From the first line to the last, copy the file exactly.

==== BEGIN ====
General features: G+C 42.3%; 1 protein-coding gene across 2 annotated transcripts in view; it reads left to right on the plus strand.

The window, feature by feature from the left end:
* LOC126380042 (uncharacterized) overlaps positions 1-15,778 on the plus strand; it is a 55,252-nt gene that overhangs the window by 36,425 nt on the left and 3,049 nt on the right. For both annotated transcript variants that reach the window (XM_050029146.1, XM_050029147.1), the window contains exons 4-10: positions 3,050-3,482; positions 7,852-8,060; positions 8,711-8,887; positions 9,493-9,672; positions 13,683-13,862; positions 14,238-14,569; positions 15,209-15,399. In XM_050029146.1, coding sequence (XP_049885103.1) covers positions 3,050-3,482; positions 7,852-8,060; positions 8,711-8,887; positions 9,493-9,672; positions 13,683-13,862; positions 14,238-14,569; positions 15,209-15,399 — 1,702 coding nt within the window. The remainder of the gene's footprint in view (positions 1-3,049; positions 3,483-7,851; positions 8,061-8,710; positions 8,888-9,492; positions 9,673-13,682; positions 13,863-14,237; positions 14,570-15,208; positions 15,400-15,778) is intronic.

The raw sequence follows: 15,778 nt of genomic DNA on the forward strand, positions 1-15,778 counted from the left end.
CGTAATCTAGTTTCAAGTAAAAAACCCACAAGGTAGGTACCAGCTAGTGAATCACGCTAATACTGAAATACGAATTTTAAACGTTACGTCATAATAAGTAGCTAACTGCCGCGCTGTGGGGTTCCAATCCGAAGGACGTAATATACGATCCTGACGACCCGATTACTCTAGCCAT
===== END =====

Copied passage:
General features: G+C 42.3%; 1 protein-coding gene across 2 annotated transcripts in view; it reads left to right on the plus strand.

The window, feature by feature from the left end:
* LOC126380042 (uncharacterized) overlaps positions 1-15,778 on the plus strand; it is a 55,252-nt gene that overhangs the window by 36,425 nt on the left and 3,049 nt on the right. For both annotated transcript variants that reach the window (XM_050029146.1, XM_050029147.1), the window contains exons 4-10: positions 3,050-3,482; positions 7,852-8,060; positions 8,711-8,887; positions 9,493-9,672; positions 13,683-13,862; positions 14,238-14,569; positions 15,209-15,399. In XM_050029146.1, coding sequence (XP_049885103.1) covers positions 3,050-3,482; positions 7,852-8,060; positions 8,711-8,887; positions 9,493-9,672; positions 13,683-13,862; positions 14,238-14,569; positions 15,209-15,399 — 1,702 coding nt within the window. The remainder of the gene's footprint in view (positions 1-3,049; positions 3,483-7,851; positions 8,061-8,710; positions 8,888-9,492; positions 9,673-13,682; positions 13,863-14,237; positions 14,570-15,208; positions 15,400-15,778) is intronic.

The raw sequence follows: 15,778 nt of genomic DNA on the forward strand, positions 1-15,778 counted from the left end.
CGTAATCTAGTTTCAAGTAAAAAACCCACAAGGTAGGTACCAGCTAGTGAATCACGCTAATACTGAAATACGAATTTTAAACGTTACGTCATAATAAGTAGCTAACTGCCGCGCTGTGGGGTTCCAATCCGAAGGACGTAATATACGATCCTGACGACCCGATTACTCTAGCCAT